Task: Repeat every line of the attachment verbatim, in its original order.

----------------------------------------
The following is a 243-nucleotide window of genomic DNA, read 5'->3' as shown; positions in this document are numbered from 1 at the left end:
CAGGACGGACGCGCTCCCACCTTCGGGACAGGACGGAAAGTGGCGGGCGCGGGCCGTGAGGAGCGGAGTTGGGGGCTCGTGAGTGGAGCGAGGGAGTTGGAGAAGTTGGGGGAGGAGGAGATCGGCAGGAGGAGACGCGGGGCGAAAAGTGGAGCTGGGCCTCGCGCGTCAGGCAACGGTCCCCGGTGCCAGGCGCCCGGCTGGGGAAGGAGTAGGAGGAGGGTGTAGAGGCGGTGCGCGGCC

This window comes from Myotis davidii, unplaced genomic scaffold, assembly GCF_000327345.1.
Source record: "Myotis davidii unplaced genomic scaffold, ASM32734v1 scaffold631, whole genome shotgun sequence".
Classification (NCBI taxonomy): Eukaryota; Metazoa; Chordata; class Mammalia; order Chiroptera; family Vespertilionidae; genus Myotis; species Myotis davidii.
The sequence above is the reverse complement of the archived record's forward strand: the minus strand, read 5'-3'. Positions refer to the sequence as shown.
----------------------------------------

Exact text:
The following is a 243-nucleotide window of genomic DNA, read 5'->3' as shown; positions in this document are numbered from 1 at the left end:
CAGGACGGACGCGCTCCCACCTTCGGGACAGGACGGAAAGTGGCGGGCGCGGGCCGTGAGGAGCGGAGTTGGGGGCTCGTGAGTGGAGCGAGGGAGTTGGAGAAGTTGGGGGAGGAGGAGATCGGCAGGAGGAGACGCGGGGCGAAAAGTGGAGCTGGGCCTCGCGCGTCAGGCAACGGTCCCCGGTGCCAGGCGCCCGGCTGGGGAAGGAGTAGGAGGAGGGTGTAGAGGCGGTGCGCGGCC

This window comes from Myotis davidii, unplaced genomic scaffold, assembly GCF_000327345.1.
Source record: "Myotis davidii unplaced genomic scaffold, ASM32734v1 scaffold631, whole genome shotgun sequence".
Classification (NCBI taxonomy): Eukaryota; Metazoa; Chordata; class Mammalia; order Chiroptera; family Vespertilionidae; genus Myotis; species Myotis davidii.
The sequence above is the reverse complement of the archived record's forward strand: the minus strand, read 5'-3'. Positions refer to the sequence as shown.